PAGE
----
Despite a rebound in some sectors of the economy, the property market has remained slow in the past two to three years, industry analysts have said.
Investors have not been showing much interest in the market, according to stakeholders, leading to property glut and increasing default on construction loans.
Various reports on the property market in the country show that from residential to commercial and industrial, there has been investor apathy as people grapple with other economic realities rather than invest in real estate.
Real estate expert and fellow of the Nigerian Institution for Estate Surveyors and Valuers, Mr Kola Akomolede, said the real estate market had been saturated with unsold properties, some of which had been there for as long as one year.
He said, “A few years back, the economy went into recession, luckily we came out of it but the recovery has not been as rapid as people would have expected. We are still experiencing some low-down in the economy especially in the property market.
“Most property and developments that were abandoned because of lack of funds have not resumed fully because of scarcity of funds. This is mainly because foreign investments are not coming in; even those who have the money to invest are not bringing it in.”
He stated that the economic situation of the country had been affecting real estate development and the demand, especially the luxury and very expensive properties.
“It has also been difficult to get money from the banks. The sector and the economy generally have been very slowly,” he said.
A former Chairman, Nigerian Institute of Estate Surveyors and Valuers, Lagos Branch, Mr Rogba Orimalade, also posited that the property market had been very slow.
According to him, those that are renting either for commercial, residential or industrial are managing their present location while companies that planned to expand, where they are or relocate to other places, are trying to look inward based on economic realities.
He stated that due to the number of vacant properties, many renters were renegotiating the places where they currently use, knowing that landlords would have no choice but to be flexible.
Stakeholders said every segment of the property market had been affected.
A 2019 half year report by real estate investment firm, Broll Nigeria, said Landlords in the formal retail market had been largely pessimistic about the prospects of the economy.
The report found that some existing tenants who had struggled to meet their financial obligations in the past had been exiting malls as their lease tenures expired, despite financial concessions and payment plans offered by some landlords.
It also stated that international brand interest in the Nigerian retail space has slowed down to a certain degree as strong enquiries in the formal retail market had not translated into actual transactions.
In the office market, another report also by Broll said asking rents had remained fairly unchanged, adding that A-grade properties in Victoria Island and Ikoyi had recorded marginal declines.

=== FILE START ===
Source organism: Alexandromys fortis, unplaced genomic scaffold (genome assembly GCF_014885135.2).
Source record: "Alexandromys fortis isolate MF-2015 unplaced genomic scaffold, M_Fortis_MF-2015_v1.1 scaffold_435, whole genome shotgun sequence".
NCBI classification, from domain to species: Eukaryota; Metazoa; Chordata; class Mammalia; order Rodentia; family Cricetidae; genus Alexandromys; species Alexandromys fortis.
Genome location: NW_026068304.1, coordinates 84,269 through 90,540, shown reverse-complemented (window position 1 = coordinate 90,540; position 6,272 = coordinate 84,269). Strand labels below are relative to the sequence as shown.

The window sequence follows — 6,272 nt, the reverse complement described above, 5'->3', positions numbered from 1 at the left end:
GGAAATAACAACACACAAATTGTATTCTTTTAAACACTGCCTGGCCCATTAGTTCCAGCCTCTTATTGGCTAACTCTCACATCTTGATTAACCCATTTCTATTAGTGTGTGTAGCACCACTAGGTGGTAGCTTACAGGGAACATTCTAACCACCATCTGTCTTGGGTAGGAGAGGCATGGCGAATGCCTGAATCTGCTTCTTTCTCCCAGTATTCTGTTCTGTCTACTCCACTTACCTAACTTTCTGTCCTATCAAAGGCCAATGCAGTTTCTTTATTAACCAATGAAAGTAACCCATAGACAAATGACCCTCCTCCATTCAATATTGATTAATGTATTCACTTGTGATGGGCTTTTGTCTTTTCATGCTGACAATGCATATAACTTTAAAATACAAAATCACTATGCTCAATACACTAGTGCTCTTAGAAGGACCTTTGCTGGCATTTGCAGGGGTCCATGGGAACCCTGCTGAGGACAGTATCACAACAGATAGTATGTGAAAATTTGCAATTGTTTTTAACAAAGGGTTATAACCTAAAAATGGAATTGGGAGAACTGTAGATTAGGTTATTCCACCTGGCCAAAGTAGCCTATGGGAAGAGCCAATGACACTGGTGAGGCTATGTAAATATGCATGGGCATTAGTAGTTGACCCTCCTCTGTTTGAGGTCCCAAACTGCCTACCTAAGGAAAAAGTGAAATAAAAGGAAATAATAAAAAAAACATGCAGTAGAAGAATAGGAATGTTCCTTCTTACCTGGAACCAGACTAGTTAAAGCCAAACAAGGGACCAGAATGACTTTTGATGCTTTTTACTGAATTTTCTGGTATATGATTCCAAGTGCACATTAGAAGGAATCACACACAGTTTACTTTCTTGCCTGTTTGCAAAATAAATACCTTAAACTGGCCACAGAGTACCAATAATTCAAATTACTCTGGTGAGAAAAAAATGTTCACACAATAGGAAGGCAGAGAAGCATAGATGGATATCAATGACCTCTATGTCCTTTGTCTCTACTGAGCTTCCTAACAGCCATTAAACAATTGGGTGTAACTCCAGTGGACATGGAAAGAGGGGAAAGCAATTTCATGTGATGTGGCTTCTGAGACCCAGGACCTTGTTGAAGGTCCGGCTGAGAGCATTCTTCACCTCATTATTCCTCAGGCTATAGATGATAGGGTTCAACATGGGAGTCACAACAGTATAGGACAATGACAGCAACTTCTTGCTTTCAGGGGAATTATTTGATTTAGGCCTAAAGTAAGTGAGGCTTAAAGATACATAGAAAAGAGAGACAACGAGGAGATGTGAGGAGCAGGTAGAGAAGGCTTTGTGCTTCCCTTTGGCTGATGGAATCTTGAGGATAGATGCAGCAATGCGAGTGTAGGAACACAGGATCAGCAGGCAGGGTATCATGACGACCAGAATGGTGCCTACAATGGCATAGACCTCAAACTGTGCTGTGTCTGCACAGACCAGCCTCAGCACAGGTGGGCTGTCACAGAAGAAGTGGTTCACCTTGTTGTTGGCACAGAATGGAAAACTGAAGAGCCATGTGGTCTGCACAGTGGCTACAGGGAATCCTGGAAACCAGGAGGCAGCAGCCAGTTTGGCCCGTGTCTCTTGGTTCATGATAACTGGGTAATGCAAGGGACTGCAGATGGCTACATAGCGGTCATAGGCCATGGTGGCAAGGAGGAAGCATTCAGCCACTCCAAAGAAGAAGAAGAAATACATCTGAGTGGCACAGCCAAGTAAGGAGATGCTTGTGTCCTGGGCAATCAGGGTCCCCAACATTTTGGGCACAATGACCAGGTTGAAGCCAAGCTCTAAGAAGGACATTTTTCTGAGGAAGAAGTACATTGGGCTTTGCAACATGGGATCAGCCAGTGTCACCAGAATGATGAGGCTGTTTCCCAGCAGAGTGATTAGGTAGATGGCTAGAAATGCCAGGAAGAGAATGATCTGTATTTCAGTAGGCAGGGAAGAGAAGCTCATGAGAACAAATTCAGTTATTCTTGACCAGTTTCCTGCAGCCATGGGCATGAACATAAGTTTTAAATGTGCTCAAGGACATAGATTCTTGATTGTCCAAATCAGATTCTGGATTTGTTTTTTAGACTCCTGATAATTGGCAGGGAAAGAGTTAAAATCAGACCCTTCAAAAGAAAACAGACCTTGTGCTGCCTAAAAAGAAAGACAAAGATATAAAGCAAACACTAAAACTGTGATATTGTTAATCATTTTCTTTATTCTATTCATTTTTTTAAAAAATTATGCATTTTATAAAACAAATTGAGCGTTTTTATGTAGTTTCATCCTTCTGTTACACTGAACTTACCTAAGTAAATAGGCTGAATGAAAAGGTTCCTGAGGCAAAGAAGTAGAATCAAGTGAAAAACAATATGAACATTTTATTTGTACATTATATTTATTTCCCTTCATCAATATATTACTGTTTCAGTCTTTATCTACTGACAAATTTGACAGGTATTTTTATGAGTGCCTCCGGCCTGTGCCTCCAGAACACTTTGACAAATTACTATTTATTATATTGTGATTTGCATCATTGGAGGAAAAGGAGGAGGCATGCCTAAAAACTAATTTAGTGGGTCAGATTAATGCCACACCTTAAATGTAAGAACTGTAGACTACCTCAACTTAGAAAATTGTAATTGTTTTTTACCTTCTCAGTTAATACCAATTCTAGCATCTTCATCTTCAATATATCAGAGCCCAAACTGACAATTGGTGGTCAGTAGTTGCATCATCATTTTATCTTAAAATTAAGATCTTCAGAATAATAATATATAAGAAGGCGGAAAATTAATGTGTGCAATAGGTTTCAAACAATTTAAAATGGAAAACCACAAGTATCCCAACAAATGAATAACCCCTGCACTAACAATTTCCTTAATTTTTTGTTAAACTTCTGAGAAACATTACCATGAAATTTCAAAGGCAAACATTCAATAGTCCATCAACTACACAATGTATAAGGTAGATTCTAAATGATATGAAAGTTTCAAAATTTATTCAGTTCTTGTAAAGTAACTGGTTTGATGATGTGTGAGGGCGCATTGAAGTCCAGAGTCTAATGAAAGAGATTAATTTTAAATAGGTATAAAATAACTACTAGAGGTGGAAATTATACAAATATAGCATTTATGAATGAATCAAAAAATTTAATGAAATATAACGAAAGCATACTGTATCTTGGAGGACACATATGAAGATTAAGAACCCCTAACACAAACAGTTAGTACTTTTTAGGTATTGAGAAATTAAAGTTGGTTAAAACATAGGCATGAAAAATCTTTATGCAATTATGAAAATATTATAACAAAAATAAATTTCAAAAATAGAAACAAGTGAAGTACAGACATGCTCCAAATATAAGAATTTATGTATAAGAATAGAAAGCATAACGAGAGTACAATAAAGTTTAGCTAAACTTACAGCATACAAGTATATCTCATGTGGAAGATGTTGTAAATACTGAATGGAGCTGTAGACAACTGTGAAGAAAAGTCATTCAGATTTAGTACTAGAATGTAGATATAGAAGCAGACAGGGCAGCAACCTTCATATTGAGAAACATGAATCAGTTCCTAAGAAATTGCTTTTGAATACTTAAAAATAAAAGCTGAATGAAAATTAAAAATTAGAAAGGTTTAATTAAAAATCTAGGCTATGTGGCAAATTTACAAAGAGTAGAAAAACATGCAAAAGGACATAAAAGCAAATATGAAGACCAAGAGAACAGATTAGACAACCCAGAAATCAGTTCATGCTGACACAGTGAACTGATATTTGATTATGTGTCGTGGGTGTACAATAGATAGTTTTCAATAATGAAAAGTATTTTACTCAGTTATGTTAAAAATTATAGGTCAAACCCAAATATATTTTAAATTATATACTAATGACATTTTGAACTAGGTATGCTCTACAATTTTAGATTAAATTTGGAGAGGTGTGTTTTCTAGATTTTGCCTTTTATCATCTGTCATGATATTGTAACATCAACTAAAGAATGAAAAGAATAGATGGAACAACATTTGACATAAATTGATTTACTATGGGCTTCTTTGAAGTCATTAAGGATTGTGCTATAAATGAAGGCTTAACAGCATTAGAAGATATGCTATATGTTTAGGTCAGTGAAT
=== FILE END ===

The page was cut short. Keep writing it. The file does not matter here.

“In Ikoyi, average asking rents for A-grade properties have declined by seven per cent while average asking rentals for B-grade stock have remained unchanged. In Victorian Island, average asking rents for A-grade space have declined by 1.5 per cent and remained unchanged in the B-grade segment,” it added.
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According to the report, in the first half of 2019, demand activity in the A-grade market slowed relative to that of half year of 2018, where a number of large transactions were concluded, especially towards the end of the year.
It explained that enquiries had also been noted to have slowed in the half year of 2019.
The report stated that most landlords still perceived the market to be a tenant’s market and continued to offer competitive leasing terms to prospective tenants on a case-by-case basis, especially with the anticipated increased market supply.
“This is more so the case with developers with debt servicing obligations associated with their properties,” it added.
Despite the slow demand, about 27,000 square metres of leasable office space would be delivered in the A-grade market by December 2019, putting further pressure on the current vacancy levels, the report said.
Orimalade stated that some planned economic policies might further compound the industry’s woes.
He said, “It doesn’t help matters when you hear that one or two extra taxes are going to be introduced. This will trickle down to customers, meaning that people’s bills will be higher. These things are making the average investor or the populace in general to be cautious of their spending coupled with the fact that the economy is not growing as expected.
“There is a bit of apathy from even people who want to invest in real estate or in new project. It has become a wait-and-see thing; those who are doing well are those able to come up with packages that are very favourable in terms of accommodating and reasonable terms of payment but beyond that every other person is being cautious.”
He said default on rent was currently huge as the economy seemed not to be growing the way it should.
According to him, some landlords are taking back their properties from those who manage them due to a situation where more than half of the properties have been sold or rented.
“A lot of them believe that it is better they have their property than having someone manage it and no one is interested in letting it. Even those that are renting, we are very flexible with them; if they move out we are not sure of who is coming in and if they can pay their rent. It is a very sluggish economy we have now,” he added.
Orimalada, however, stated that stakeholders believed that the new economic advisory team put together by the Presidency would help to improve the situation.
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